Fantastic Four #246-247
Issue(s): Fantastic Four #246, Fantastic Four #247
Reed and Ben figure out that their Doombots aren't the real deal, but Sue and Johnny don't until after the bots are defeated.
In any event, the attack was just a distraction so that more Doombots could retrieve Doom's comatose body and restore his brain to it.
The brain was still trapped in the Liddleville puppet since the Puppet Master's betrayal, and a Doombot destroys the Puppet Master's avatar as well.
It's not said what effect that has on the Puppet Master.
Once Doom is restored to his body, he demands that the FF help restore him to the throne of Latveria. He demonstrates that under the rule of Prince Zorba...
...Latveria has become a nightmare country, while when he ruled, none were without employment, food, or safety.
Doom takes the FF to Latveria and compels a villager to explain what has been happening. She confirms Doom's version of events. After she's done telling the tale, however, she is killed by Zorba's robots (actually Doom's classic robots, reprogrammed). Her son, Kristoff, will become Doom's ward.
The FF agree to fight with Doom...
...and eventually Doom reclaims the throne, killing Zorba.
With Doom using an inhibitor ray to prevent the FF from using their powers against him, Reed agrees to leave Latveria, so long as Doom focuses his energies on restoring the country. Doom tells Reed to piss off, because he's in no position to make demands, and that Doom will be showing up at some future date to destroy the FF.
I like this story a lot because it spells out that fact that Doom's methods may be draconian but he is actually well liked by the people of Latveria.
Quality Rating: A
Chronological Placement Considerations: Begins concurrently with or soon after Micronauts #41. Fantastic Four #249-250 has to take place before Uncanny X-Men #167. In order for that to happen, a number of FF arcs have to be pushed backwards in publication time.
Continuity Insert? N
My Reprint: N/A
Inbound References (7): show
For me, this is the highlight of Byrne's great run on the FF. No one, I think, has done a better or more nuanced Doom.
Posted by: Instantiation | August 11, 2014 1:20 PM
Yeah, these are great issues. It brings up the thorny issue of a dictator who is loved by his people, and whether they deserve freedom if they are happy how they are. What makes this more nuanced is the question of how much or little freedom the Latverians have under Doom.
Posted by: Erik Beck | May 6, 2015 12:31 PM
Just read these today and love them. Though I kind of wish Doom took three issues to get his throne back since the last few pages felt slightly rushed. It was very 'oh now the King is going crazy and send out Doomsday?' Would have been neater to see him gradually going crazier and crazier with reports of Doom being back in the country. But awesome Doom is very awesome.
Posted by: david banes | January 4, 2016 4:07 AM
As a result of the real-world events of the past decade and a half, I now feel somewhat more kindly towards these issues than I used to. Afghanistan and Iraq have both demonstrated the extreme difficulty in overthrowing an oppressive regime and replacing it with a democratic system when a country has existed for centuries under one form of another of autocratic rule.
Latveria was an absolute monarchy for centuries before Doctor Doom conquered it; he was merely the latest in a long line of dictators. Overthrowing him and establishing a Western-style democracy would inevitably be a herculean task. It makes sense that the country instead experienced extreme instability.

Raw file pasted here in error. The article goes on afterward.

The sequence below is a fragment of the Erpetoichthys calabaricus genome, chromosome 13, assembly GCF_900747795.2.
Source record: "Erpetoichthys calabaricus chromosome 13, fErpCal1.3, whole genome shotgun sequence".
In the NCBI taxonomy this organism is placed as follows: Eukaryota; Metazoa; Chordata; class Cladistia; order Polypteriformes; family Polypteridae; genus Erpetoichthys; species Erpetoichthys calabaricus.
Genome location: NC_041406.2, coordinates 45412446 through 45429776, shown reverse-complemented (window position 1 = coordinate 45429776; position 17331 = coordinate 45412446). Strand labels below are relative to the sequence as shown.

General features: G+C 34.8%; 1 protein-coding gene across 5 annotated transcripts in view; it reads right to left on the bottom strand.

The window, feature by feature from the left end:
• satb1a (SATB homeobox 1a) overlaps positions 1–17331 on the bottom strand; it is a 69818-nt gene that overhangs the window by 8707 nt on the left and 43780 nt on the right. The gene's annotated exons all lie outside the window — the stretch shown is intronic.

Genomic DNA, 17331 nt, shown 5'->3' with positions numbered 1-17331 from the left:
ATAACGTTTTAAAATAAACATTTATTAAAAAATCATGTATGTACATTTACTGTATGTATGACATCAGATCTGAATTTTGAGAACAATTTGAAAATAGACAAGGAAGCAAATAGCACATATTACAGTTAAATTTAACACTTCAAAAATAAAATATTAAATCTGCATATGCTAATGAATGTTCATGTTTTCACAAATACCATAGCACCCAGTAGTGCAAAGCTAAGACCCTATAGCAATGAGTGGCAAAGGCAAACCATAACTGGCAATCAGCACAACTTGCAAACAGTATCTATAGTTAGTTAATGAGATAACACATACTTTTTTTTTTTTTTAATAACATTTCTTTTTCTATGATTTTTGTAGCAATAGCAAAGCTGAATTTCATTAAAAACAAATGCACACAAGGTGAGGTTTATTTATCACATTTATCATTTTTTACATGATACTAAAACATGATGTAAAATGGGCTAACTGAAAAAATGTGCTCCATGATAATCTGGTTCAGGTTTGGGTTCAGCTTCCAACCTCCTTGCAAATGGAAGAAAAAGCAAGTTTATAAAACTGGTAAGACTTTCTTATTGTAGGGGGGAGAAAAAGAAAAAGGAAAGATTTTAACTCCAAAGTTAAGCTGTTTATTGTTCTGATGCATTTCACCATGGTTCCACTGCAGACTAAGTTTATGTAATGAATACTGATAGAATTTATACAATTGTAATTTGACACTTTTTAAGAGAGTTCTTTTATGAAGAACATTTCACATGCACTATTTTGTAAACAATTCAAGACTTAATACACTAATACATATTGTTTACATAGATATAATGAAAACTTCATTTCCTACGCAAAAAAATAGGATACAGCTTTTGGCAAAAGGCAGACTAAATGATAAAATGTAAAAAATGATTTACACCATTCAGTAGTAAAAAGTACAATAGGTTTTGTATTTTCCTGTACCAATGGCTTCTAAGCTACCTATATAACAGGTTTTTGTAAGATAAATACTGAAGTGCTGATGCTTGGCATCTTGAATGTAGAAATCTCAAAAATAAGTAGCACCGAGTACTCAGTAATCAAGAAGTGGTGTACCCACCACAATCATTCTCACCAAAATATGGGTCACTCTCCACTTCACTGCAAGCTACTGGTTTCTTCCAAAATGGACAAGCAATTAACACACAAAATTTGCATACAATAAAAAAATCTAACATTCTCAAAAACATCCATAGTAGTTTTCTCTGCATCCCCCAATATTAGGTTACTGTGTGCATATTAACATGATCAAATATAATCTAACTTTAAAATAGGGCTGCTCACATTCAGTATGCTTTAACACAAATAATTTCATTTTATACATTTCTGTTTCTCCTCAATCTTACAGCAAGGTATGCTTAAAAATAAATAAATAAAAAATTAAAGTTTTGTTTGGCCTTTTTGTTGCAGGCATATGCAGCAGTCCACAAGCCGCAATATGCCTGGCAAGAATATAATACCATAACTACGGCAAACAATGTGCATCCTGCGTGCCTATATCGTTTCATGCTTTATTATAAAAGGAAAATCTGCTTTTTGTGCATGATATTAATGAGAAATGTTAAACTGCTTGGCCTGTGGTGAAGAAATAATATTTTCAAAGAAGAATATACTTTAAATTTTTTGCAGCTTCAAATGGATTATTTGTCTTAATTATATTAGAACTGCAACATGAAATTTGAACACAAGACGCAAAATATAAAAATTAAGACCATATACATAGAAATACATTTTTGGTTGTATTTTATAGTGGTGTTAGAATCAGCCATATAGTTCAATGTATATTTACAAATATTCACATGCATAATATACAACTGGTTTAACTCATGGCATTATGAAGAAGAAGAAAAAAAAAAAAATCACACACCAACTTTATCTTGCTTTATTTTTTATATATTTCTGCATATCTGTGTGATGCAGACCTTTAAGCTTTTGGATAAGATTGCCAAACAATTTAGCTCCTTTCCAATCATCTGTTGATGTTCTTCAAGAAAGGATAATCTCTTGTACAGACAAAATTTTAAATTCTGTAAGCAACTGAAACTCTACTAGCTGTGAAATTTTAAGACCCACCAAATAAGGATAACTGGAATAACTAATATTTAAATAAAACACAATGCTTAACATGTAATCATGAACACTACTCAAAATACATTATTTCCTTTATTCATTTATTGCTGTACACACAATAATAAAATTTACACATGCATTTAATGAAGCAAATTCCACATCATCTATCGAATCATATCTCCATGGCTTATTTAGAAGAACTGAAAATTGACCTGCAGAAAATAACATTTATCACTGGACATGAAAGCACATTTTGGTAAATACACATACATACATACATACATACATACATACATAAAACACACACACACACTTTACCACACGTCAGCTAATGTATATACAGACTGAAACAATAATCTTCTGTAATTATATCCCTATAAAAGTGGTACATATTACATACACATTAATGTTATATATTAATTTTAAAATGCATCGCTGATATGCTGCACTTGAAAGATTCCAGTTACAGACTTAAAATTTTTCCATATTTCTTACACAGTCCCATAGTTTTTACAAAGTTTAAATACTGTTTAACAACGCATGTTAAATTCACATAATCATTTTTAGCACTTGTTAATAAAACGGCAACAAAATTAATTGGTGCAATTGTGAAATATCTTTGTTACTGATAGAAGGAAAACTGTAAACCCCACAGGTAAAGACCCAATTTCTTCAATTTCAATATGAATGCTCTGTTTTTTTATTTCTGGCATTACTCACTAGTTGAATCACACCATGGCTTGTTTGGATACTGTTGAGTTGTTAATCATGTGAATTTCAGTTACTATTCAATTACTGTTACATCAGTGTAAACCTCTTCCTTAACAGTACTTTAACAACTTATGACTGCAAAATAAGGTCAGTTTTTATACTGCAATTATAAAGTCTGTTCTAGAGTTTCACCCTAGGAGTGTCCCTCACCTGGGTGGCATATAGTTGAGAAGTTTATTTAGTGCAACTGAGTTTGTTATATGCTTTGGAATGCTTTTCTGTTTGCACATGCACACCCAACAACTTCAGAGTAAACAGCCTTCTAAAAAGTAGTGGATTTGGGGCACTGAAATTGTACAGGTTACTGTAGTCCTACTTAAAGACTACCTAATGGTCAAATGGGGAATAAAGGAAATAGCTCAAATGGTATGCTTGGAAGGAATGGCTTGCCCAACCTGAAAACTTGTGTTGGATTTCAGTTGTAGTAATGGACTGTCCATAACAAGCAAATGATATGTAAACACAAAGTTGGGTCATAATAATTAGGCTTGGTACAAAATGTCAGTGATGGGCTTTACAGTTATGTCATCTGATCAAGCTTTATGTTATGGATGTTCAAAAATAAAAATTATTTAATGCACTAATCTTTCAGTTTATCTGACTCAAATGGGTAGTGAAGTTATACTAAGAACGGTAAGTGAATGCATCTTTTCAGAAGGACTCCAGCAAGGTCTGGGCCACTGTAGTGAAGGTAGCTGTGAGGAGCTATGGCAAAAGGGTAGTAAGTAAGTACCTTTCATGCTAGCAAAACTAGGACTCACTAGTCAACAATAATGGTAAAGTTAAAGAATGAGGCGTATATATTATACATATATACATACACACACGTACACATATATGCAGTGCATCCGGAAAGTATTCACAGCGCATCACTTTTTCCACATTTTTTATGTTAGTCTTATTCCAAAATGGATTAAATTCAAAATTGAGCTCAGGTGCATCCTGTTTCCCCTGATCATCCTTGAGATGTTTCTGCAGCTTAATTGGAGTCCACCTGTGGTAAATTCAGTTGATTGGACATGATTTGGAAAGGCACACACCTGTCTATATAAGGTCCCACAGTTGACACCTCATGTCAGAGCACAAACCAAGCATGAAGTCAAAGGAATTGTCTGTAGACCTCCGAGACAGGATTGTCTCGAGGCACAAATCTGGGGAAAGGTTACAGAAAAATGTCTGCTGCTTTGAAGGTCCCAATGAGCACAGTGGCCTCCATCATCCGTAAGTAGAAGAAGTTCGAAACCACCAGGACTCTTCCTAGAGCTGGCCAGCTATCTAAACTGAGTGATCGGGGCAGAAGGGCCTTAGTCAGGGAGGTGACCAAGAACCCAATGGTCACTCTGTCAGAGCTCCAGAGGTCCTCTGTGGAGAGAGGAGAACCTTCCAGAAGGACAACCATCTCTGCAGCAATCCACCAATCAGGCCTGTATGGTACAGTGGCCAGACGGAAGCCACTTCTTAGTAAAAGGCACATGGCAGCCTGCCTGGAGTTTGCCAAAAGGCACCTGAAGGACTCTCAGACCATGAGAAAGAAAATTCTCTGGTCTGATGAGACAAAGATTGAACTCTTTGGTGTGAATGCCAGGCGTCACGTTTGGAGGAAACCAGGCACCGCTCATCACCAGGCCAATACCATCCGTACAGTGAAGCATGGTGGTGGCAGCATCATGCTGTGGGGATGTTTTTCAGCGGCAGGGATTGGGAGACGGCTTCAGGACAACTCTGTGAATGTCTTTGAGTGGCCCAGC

I do feel that Byrne should have made Zorba somewhat more sympathetic, shown him to be well-intentioned but totally in over his head at attempting to carry out the almost-impossible task of modernizing Latveria, rather than write him as completely ineffectual and power-mad. That would have given slightly more moral ambiguity to the FF's decision to re-install Doom as Latveria's ruler.
Nevertheless, despite some flaws, this is a memorable, thought-provoking story.
Posted by: Ben Herman | March 18, 2017 11:49 AM
Doom really works better as the temptation to totalitarianism rather than a broadly "evil" (int he comic-book sense) dictator or a version of real-world dictatorships. Through his super-science,he can provide a high standard of living....at the cost of running your life for you, demanding endless and constant praise, and maybe still killing you if you accidentally brush up against his impossibly capricious ego.
More broadly, as Ben Herman suggests, Doom might be viewed favorably by many Latverians for the same reasons that historical figures like the real-life Vlad III (Vlad the Impaler) are beloved despite their atrocities: a figure who, while ruthless, is seen by his people as "their" strongman fighting ruthlessly for their international status against enemies and hated former rulers. The 1970s suggestions that Doom was maintaining Latveria's independence from Soviet domination helped with this characterization as well.
In the real world, we've seen everything from nostalgia for Stalin in the post-Soviet Russian Federation to "Ostalgie" in the former DDR. If the tyrant gets knocked down but the standard of living drops and crime increases int he aftermath, people start to want the old status quo more than the new one. Liberalization doesn't always feel like a beneficial form of modernization in the short term, and when the country goes from being run by a Reed Richards-level intellect to a comapratively ordinary person, these effects would be even more exaggerated.
Posted by: Omar Karindu | March 19, 2017 8:07 AM
Doesn't the first appearance of Kristoff warrant a mention in significance?
Posted by: AF | July 13, 2017 10:47 AM
I've noted Kristoff. Thanks AF.
Posted by: fnord12 | July 20, 2017 3:25 PM
Comments have been disabled for the summer while i'm not around to moderate.
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